The amount of global trade has increased rapidly within the past few decades. Many important exchange networks have formed between countries. One of the biggest trade circles established in recent times is that between the United States and China: 21.4 percent of imported goods to the US come from China, which in turn is 23 percent of Chinese exports. That makes the US China’s number one export destination. Meanwhile, China gets 7.3 percent of its imports from the US totaling to 8 percent of US total exports. In short, both countries highly depend on each other. Despite this, 2018 marks the start of a trade war between the two countries.
It all began with U.S. tariffs on Chinese electronic components and metals—most notably steel and aluminum. Said aluminum rate can get as high as 113 percent of the cost, depending on the company, though it usually is around the 33 percent mark. Interestingly, computers and cell phones were left out of the initial bill. The tariffs, based on the average amount of exports, would total to 50 billion in US dollars. According to the US government, these taxes were placed due to China heavily subsidizing production of certain metals.
The tariffs were great news for American metal companies, particularly steel workers, who hope this will be incentive for more metal production at home and job creation. However, many people were worried the toll would have greater repercussions.
Those people were right.
Initially, the Chinese government responded by placing tariffs on goods like pork and wine. Soon they turned to taxing industrial scraps including a massive tariff on chlorobutyl rubber exported from the US, European Union and Singapore ranging from 26 to 66.5 percent. It might seem like an odd choice at first. However, the United States exports the majority of industrial scraps to China and Hong Kong, including two thirds of its total plastic scraps. Chinese companies then use these scraps for manufacturing. There are plans to tax an additional 16 types of rubber, plastic and industrial scraps by the end of 2018 and another 16 by the next.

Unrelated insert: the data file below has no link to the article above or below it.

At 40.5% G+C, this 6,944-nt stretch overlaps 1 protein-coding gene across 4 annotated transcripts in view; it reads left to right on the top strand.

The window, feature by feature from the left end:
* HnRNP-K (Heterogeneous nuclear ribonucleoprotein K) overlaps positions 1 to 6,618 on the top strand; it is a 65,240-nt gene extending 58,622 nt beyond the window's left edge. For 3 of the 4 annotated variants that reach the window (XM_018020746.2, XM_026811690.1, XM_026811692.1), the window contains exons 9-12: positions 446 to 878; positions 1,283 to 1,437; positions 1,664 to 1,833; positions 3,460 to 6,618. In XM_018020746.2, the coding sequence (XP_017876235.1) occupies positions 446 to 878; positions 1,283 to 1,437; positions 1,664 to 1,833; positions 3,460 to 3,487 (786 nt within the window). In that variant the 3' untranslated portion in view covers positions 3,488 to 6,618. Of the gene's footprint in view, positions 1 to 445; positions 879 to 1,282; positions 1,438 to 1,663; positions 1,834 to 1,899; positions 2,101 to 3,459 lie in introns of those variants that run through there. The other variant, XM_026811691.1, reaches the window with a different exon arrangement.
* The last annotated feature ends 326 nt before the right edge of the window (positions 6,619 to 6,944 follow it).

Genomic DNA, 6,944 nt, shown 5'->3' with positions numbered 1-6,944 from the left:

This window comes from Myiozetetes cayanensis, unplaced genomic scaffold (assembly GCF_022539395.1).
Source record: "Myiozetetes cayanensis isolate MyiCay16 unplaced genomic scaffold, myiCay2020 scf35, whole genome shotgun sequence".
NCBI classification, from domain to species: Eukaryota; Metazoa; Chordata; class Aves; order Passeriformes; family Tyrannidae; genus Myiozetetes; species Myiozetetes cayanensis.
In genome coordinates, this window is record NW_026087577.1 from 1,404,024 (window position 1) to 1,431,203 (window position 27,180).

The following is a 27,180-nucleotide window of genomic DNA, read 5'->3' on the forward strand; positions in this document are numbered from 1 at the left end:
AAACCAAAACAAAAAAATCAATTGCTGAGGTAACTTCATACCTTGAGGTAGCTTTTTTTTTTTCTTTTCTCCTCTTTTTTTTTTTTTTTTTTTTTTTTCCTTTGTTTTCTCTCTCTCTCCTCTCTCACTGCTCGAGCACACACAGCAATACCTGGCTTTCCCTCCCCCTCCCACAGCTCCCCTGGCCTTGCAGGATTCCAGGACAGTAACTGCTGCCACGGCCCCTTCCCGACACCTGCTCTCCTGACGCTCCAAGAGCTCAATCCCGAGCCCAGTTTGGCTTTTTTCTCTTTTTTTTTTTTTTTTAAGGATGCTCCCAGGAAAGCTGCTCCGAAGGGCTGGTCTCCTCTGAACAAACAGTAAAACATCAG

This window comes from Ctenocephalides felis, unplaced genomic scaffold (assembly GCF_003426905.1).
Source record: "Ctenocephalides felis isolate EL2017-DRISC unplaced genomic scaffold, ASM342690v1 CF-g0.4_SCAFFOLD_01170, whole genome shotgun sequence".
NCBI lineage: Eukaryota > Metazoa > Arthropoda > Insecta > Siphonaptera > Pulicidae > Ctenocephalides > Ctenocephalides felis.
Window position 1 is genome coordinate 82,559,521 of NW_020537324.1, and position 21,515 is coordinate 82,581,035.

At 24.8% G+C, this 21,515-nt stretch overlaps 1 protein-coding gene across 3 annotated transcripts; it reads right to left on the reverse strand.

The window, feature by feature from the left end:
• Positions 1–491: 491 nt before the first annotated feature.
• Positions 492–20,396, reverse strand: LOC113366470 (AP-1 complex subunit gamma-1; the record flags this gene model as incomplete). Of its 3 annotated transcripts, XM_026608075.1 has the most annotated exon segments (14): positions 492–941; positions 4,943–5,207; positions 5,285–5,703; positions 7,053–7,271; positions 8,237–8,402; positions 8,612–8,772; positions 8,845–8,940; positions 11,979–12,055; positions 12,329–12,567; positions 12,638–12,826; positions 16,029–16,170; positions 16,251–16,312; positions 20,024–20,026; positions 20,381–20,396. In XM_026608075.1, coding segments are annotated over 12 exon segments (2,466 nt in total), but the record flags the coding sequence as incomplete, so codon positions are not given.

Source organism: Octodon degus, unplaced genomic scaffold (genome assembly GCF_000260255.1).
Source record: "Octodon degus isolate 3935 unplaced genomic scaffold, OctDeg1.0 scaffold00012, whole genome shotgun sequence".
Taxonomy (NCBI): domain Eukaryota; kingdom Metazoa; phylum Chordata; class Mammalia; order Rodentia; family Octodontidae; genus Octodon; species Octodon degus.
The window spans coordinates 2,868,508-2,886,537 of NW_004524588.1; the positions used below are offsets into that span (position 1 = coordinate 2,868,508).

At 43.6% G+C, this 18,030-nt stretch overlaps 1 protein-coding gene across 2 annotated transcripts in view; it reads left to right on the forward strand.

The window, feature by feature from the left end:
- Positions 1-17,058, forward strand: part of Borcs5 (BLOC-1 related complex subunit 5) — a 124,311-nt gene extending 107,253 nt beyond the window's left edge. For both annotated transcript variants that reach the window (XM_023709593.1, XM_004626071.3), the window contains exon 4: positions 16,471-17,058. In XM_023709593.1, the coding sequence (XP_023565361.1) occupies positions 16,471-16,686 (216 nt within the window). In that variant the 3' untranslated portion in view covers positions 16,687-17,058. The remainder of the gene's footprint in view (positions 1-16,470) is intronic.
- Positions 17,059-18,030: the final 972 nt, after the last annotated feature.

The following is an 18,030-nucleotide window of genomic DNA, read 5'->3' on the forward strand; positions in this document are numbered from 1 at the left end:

Not only does the scrap toll cause issues for US companies who are used to selling their parts to China, it hurts Chinese manufacturers. With less scraps, they have less material to use for production. This in turn wraps around and hurts American retailers who buy said Chinese products. Since there is less material available, less goods will be produced and the price will go up. So if your company buys goods from China, it may be more difficult to obtain them.
The U.S. national government, upon being challenged, considered an additional 25 percent tariff on over 1,300 goods—equating to roughly $100 billion in tolls—if they are shipped to the U.S., regardless of country. Other countries are able to negotiate a temporary exemption from the tariff which can be renewed every few years. However, the intention is clearly to put more tariffs on China. The current list is unspecified, but is almost guaranteed to affect mobile phones, computers, clothing and shoes. If it does, the proposed bill will become a huge problem to American retailers. $39 billion in apparel imports to the U.S. come from China and another $137 billion in computer and communication equipment, mostly in mobile phones and computers. This change won’t be a big deal for large corporations as they can simply put more money in other manufacturers. However, for smaller businesses it’s very difficult to switch production to other places.
Likewise China has proposed a 25 percent tax to 100 different U.S. goods. Some of these goods include cars and soybeans. The soybean toll is already causing damage despite not even being in effect. The U.S. is the country that provides the most soybeans to China coming in at $12 billion. If your company works with or sells soybeans, be prepared for a rough season.
All of these trade disputes, if they are to go through, are estimated to cut into the global trade growth rate dropping it from three percent to 2.5 percent. And that’s supposing no new rates are proposed.
The only potential benefit is that—if and when an end to this nonsense occurs—one of the negotiations may be for China to ease up on its policy requiring foreign technology developers to pair up with local ones and share all their intellectual property. Until then, be prepared for the bumpy road ahead and read as many updates on the situation as you can.
Rachael Ruszkowski is a student at the Bergen County Technical High School in Teterboro. She serves as a contributing editor for Meadowlands USA.